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  Who has come across these kinds of people?  (Read 5068 times)
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Offline Middy

Junior Member




Java games rock!


« Reply #30 - Posted 2004-06-19 08:17:30 »

First of all I have no idea whats going on with this board and Sun. So I wont comment that.

Convincing sony to support at VM. I bet they will only bow down to one argument and thats money. If the customers demands certain (java) games on their boxes Sony will move. That brings me back to my original "Less talk more games " argument.

Concinving mainstream industry, sure. But I am sure you agree that THIS thread by K.I.L.E.R is a flame thread and wont accomplish anything. Especially looking at the level of argumentation presented at the other board. Also arguments like this is best presented with a good case. What cases do we have. What major succeses have been done in Java yet. Yet again I am back at the motto "less talk more games".

I also see that you have some, "opinions" about institutes of higher learning. Well I was refreering to many of my fellow students who mostely share the opinion that java is not good enough. I spend hour debating this in our cafeteria.

The professors on the other hand, knows (and have proven) that a VM can in theory run as fast as native code, and they continue to advocate that to the students. Also a major part of the institue is researching in VM optimizations.

I suppose VM has gotten the bad reputation due to it mostely being used in applets and the fact that the commercial VM has been, and are far from the theoretical performance.

When do I get my makeMyGameAsILike() extension?
Offline blahblahblahh

JGO Coder


Medals: 1


http://t-machine.org


« Reply #31 - Posted 2004-06-19 08:25:22 »

Quote

Yet again I am back at the motto "less talk more games".


If you continue to ignore the fact that great games are only one small part of the process of convincing people then you are no smarter than the C++ programmers who believe Java is "too slow": you are living in a world where you believe things are how you think they are irrespective of the evidence around you Sad.

malloc will be first against the wall when the revolution comes...
Offline Middy

Junior Member




Java games rock!


« Reply #32 - Posted 2004-06-19 08:41:33 »

k

I dont think we should debate any more about this, or we begin to be personal and resort to name calling.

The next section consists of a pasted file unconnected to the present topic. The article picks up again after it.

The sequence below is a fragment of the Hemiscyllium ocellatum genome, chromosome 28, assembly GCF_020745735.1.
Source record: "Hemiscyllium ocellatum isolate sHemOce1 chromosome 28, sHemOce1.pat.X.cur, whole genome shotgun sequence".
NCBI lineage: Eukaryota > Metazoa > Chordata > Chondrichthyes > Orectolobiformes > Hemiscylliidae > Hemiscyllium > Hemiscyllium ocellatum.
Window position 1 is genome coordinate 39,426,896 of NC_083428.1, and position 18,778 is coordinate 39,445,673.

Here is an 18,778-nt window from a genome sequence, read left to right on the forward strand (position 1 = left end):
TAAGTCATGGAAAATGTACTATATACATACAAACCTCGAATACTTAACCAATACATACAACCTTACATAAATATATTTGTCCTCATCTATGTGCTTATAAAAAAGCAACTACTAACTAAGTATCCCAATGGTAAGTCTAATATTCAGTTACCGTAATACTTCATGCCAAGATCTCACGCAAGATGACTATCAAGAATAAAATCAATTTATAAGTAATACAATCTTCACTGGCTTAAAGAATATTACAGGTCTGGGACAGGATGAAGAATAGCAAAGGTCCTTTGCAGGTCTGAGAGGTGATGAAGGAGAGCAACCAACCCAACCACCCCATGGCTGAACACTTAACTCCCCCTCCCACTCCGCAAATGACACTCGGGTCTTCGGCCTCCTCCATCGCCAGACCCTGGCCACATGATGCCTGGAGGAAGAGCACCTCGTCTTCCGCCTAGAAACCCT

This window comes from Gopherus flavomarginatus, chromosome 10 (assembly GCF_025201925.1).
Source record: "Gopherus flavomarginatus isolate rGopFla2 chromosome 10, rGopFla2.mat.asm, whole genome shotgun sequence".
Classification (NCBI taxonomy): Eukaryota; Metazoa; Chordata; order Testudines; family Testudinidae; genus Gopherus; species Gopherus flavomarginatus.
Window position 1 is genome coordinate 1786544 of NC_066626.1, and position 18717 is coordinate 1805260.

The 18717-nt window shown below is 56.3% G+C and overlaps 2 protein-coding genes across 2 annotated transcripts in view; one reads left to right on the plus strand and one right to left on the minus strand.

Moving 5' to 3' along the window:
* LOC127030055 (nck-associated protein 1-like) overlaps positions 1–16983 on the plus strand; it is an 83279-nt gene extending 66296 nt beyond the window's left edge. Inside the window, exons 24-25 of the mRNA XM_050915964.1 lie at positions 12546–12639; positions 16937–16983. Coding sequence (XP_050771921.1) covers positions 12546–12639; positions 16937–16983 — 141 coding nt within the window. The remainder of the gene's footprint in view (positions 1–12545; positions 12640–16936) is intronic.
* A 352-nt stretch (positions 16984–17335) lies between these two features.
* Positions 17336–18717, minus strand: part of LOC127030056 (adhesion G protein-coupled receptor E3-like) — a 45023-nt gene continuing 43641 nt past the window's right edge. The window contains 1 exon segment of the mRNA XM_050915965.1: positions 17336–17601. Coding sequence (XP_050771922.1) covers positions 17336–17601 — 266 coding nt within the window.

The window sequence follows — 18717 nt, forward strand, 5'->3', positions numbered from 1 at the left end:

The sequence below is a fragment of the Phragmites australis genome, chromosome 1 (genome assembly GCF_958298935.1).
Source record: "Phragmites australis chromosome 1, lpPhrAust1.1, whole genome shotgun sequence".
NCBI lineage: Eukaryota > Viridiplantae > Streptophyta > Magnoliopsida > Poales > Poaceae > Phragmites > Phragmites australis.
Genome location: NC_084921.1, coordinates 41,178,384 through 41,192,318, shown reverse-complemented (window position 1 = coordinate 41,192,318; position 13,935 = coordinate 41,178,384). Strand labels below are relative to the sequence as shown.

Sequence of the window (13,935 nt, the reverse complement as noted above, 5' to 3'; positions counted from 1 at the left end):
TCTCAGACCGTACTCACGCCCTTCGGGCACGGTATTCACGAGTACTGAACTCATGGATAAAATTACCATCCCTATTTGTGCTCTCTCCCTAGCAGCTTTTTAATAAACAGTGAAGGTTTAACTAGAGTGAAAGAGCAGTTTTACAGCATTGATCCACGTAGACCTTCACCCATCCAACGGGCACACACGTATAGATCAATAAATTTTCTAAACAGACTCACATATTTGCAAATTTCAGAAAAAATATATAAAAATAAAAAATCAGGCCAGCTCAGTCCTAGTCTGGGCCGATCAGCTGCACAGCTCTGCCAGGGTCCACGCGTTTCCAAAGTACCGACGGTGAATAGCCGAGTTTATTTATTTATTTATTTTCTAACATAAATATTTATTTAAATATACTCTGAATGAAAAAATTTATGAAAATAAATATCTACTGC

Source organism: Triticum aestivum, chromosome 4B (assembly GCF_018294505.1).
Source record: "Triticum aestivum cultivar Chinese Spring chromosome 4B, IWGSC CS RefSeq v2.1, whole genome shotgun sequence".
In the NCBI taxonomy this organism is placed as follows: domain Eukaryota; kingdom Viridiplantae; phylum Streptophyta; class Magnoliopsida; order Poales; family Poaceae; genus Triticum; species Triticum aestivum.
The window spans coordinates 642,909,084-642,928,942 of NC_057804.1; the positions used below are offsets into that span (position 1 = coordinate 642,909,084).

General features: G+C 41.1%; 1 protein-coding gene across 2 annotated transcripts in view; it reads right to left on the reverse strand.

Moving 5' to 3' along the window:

Lets agree to disagree

I think great games are a major part of Java Advocating you think its a small part.

Thats it

When do I get my makeMyGameAsILike() extension?
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Offline crystalsquid

Junior Member




... Boing ...


« Reply #33 - Posted 2004-06-19 10:31:30 »

Up until the late 80's, the ONLY choice for commercial games was Assembler.  Then Dungeon Master was written (1987?) the first commercial game written in C (I could be wrong on the exact title, but Im fairly sure it was DM) We then had around 10 years of games in C, until C++ started showing its benefits and now we all use that.

Maybe overly simplistic, but to a large extent the people you have to convince are programmers & technical directors (stubborn bunch, the lot of em Tongue), and the first reaction will always be 'Show me'. A commercial game written entirely in Java will open a lot more doors than any amount of publicity. Renderware gained its popularity largely through 1 (big) game - GTA III.

Its the work of the marketing to get the first big gig - from there, a visibly succesful title will sway more industry hearts than any amount of press releases, etc.

- Dom

-----------------------------
Names may have been changed to either protect the innocent or because I've forgotten them Smiley
Offline blahblahblahh

JGO Coder


Medals: 1


http://t-machine.org


« Reply #34 - Posted 2004-06-19 10:49:02 »

Quote
A commercial game written entirely in Java will open a lot more doors than any amount of publicity. Renderware gained its popularity largely through 1 (big) game - GTA III.


A great example - Renderware was HUGE way before GTA3 was on the drawing board.

Just because games *players* hadn't necessarily heard of them didn't mean much, since they don't sell games.